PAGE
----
Common – One of the two full sets of the day that we caught was Common. I’ve seen a few hip hop shows in my day – well, pre-90’s hip-hop that is. The last hip-show I probably saw the “Jam ’88 Tour”- which was LL Cool J , Public Enemy, Whodini, and Run D.M.C (among some others that I can’t remember).
But it was worth the wait, because Common is one of the few hip-hop artists today that I can enjoy. Kanye’s a huge talent, but just too much of an ass. Others I hear are just too cliche – money, violence, misogyny.. it’s been played out for a while now. I’m sure there’s a ton out there I would like if given the chance though.
Common was a late announcement to ACL. Mexican guitar duo Rodrigo y Gabriela were slated to perform, but cancelled the week before. A number of people, then, were probably expecting R&G on the stage, when out popped Common. There were other gospel, R&B, and soul acts performing at ACL, but it was great of the organizers to bring in the intelligent hip-hop sound.
Common brought along a DJ, a drummer, and a keyboard player. The “band” hip-hop feel, a la the Roots, probably won over a lot of the crowd from the start. But it was Common’s smooth, slick lyrical flow that endeared the crowd to him. Performing songs like “Black Maybe”, “Drivin’ Me Wild” (with Lily Allen samples in the background), and “Go”, Common was in charge, commanding respect from the overflowing crowd at the Dell stage. Even my bro, who has little history with the rap/hip-hop genre, was converted.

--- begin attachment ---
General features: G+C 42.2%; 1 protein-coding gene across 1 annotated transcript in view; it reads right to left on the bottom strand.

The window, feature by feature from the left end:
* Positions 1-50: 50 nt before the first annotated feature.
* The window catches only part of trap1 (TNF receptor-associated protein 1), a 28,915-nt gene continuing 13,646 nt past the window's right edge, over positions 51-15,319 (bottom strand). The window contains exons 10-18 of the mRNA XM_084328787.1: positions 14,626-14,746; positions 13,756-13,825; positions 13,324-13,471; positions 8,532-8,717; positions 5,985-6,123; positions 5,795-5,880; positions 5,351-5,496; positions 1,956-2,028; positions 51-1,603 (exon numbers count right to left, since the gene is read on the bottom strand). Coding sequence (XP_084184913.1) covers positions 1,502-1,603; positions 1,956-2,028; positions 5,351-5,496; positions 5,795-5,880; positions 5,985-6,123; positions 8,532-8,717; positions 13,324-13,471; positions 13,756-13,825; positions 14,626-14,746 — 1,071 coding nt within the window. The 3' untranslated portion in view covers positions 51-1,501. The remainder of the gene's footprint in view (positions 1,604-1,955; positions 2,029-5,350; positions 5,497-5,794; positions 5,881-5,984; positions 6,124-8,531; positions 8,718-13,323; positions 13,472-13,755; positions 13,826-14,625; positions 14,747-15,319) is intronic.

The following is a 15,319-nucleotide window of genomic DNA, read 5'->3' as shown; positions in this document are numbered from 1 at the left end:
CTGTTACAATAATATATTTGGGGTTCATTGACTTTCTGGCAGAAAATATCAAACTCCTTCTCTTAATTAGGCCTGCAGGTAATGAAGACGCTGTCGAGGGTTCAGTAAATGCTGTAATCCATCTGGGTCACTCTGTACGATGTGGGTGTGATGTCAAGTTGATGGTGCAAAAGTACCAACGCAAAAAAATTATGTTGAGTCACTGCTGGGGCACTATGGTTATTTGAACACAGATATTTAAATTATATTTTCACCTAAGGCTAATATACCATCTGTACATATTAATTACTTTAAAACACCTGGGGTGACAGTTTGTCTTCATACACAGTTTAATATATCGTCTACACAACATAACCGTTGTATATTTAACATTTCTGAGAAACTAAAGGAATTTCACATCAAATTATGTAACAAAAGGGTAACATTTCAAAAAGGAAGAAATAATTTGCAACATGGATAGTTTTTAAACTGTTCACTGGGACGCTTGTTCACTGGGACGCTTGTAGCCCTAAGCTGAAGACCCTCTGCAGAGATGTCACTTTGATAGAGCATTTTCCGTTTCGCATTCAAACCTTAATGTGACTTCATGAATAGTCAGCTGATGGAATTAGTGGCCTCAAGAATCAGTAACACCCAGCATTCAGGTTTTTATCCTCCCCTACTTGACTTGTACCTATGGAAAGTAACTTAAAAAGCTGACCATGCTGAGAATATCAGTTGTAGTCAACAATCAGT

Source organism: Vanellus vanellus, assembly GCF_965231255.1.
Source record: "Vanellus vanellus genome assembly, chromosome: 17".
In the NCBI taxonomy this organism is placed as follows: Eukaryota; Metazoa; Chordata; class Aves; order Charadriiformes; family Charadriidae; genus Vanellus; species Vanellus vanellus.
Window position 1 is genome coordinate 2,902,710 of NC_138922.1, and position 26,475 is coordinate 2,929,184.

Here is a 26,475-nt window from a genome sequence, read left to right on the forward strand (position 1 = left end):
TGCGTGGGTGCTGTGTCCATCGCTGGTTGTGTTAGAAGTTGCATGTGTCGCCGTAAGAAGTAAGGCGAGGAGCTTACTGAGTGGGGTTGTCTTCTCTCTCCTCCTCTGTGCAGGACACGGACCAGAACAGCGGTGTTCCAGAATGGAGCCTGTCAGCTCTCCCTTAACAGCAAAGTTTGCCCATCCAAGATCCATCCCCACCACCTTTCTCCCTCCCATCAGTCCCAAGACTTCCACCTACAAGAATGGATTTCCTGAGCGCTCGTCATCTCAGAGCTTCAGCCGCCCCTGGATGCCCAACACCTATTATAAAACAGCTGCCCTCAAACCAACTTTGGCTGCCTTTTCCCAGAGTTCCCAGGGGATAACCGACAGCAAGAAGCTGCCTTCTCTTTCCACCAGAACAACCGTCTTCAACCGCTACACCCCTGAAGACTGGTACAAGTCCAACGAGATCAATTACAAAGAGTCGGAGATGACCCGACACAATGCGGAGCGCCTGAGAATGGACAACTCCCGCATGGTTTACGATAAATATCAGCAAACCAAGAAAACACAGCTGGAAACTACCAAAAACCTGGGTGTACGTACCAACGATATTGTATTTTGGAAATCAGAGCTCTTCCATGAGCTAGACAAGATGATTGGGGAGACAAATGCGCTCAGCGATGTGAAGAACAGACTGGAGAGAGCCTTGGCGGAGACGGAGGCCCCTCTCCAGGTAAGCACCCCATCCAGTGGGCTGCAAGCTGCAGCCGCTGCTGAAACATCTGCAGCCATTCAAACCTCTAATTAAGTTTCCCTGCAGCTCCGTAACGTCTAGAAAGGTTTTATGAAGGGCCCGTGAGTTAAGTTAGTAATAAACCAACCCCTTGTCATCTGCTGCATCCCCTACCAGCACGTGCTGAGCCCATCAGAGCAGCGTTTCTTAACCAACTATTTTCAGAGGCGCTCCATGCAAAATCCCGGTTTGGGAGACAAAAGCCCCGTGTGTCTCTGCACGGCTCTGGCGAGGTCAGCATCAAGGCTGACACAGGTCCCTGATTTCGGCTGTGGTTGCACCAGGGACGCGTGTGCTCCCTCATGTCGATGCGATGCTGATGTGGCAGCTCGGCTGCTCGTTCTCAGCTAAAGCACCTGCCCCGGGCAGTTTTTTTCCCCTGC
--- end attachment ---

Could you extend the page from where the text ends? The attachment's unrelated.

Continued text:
Here he is rockin’ da (mostly) white folks with “The Light”…
Lucinda Williams – My intention going in to the festival was to enjoy Lucinda way up close, but as we found out quickly, ACL has a way of scheduling your time for you, rather than the other way around. So, while we caught a good part of Lucinda’s set, it was from far back in the grass, closer to the nearest beer tent than to the stage. We heard some good ones. Among them, “Joy”, “Essence” and a cover of the Doors’ “Riders on the Storm”.
Amos Lee – Favorite set of the day went to Philly soul-folkster Amos Lee. My whole family has loved “Arms of a Woman” ever since I snuck it on to a Wiggles CD (along with Metallica’s “Whiskey in the Jar”- get’ em started young) a couple years ago. It’s the perfectly crafted, perfectly sung, soulful love song. Like Amos Lee himself, the song is criminally under appreciated.